No, you don't get it
Its a computer for non-technical people.
A computer that doesn't require its users to spend an age learning about how to make it work.
A computer that doesn't require its users to have to manage virus checkers and where they need to go to patch all of the bits of software they have installed.
A computer that isn't as flexible as the Unix system that I'm using now, or any general purpose laptop or desktop, but a computer nonetheless.
If you don't understand why this will be attractive to people and work in IT please either:
a) find a clue stick and repeatedly apply it to your head until you do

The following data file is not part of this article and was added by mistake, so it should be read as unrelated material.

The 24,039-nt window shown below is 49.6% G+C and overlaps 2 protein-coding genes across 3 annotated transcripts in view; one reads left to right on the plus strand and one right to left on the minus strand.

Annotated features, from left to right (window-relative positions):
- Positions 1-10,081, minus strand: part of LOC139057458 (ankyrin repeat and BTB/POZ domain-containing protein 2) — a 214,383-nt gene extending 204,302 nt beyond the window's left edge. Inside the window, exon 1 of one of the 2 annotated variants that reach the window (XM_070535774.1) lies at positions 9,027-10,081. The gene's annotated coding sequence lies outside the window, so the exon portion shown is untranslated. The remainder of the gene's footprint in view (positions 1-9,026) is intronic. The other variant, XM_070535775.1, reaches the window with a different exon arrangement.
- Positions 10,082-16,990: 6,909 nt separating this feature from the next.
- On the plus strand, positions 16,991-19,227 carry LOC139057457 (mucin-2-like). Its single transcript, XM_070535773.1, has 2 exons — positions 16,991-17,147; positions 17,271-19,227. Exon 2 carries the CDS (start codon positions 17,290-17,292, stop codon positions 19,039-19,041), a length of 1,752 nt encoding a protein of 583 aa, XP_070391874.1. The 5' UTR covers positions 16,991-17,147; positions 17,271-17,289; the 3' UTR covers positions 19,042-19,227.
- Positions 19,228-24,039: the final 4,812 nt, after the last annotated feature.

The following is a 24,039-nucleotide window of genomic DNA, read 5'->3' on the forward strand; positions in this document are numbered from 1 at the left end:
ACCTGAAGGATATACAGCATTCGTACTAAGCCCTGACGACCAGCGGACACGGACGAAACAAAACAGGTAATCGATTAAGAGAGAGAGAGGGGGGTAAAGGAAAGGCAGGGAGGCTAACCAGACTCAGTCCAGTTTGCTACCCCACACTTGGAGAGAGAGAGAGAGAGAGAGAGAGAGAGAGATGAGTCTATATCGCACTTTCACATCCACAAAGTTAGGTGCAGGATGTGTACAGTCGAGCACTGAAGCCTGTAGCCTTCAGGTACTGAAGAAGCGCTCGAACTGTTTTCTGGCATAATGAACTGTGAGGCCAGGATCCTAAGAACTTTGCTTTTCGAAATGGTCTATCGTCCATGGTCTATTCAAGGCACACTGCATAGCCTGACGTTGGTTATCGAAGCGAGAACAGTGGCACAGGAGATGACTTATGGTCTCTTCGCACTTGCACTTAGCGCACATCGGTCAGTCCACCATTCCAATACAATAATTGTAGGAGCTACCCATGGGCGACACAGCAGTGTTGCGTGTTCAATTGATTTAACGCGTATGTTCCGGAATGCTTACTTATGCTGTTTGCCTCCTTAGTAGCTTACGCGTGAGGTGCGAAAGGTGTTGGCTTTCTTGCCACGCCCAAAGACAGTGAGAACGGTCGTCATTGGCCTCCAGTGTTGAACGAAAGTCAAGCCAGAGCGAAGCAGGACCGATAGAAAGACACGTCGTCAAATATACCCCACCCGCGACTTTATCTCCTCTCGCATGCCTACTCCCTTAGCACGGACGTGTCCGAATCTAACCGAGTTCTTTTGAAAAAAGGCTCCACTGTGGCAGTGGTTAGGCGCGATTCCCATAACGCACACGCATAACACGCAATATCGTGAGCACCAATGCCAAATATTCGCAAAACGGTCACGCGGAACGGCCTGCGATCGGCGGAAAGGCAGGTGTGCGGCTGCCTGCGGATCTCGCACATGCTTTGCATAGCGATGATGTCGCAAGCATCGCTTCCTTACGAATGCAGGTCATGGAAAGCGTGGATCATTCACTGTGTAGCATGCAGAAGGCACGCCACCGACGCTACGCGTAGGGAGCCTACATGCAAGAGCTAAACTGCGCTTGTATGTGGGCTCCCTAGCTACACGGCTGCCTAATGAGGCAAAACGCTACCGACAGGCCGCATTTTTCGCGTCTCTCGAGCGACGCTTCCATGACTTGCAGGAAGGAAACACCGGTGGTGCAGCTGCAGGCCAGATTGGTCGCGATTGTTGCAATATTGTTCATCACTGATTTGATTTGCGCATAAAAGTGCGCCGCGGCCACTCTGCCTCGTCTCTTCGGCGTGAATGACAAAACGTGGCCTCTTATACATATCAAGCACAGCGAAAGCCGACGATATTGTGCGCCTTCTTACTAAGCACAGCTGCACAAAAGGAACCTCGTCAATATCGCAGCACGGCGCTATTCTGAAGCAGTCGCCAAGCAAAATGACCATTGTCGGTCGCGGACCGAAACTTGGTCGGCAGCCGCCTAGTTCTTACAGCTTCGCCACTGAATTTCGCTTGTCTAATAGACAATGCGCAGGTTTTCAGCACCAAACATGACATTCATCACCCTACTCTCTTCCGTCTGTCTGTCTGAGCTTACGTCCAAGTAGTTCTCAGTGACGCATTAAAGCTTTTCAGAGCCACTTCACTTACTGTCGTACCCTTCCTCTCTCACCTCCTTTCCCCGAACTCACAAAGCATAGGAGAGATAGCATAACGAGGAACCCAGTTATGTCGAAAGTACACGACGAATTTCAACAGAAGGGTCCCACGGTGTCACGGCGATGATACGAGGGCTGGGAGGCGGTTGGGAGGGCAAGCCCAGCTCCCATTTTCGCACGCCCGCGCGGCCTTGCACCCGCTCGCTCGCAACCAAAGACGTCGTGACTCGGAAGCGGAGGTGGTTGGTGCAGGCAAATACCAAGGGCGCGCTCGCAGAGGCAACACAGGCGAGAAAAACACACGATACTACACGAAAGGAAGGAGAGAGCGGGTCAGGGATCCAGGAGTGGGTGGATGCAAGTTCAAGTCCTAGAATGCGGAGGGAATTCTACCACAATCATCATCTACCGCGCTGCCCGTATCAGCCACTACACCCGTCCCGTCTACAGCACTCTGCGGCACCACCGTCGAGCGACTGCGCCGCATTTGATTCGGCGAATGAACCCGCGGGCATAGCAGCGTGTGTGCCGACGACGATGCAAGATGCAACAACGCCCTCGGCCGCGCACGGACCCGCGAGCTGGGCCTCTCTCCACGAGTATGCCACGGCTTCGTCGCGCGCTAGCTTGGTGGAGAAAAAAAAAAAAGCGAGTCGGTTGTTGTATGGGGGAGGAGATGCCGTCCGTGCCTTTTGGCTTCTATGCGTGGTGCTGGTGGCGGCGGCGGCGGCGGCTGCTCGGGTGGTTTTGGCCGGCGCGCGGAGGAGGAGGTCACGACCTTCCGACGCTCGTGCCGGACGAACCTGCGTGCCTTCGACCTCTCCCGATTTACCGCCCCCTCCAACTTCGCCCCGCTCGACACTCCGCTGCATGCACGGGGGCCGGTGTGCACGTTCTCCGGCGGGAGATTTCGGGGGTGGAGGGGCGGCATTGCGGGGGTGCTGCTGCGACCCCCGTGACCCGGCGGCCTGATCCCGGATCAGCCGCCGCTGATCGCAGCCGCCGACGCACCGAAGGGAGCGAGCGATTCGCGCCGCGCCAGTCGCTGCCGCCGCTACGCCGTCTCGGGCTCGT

b) find a different industry to work in.
I have had to help relatives with their PCs. Starting them up and launching a browser to download patches more often than not I'm greeted with a browser with toolbars from MS Live, Google, Yahoo, AOL, etc. Often all installed at once. They don't know how they got there, they don't know if they are important, and wouldn't know how to get rid of them anyway. That is the sorry state of general purpose computing today.
There are many people that just want to access the web, manage their email, and maybe do something with the photos they took at Christmas. To these people a simplified computer interface with centralised patching and updates isn't something to be pooh poohed, its what they are looking for. The massive lack of realization of this around the IT industry is the most worrying thing about the reaction to the iPad.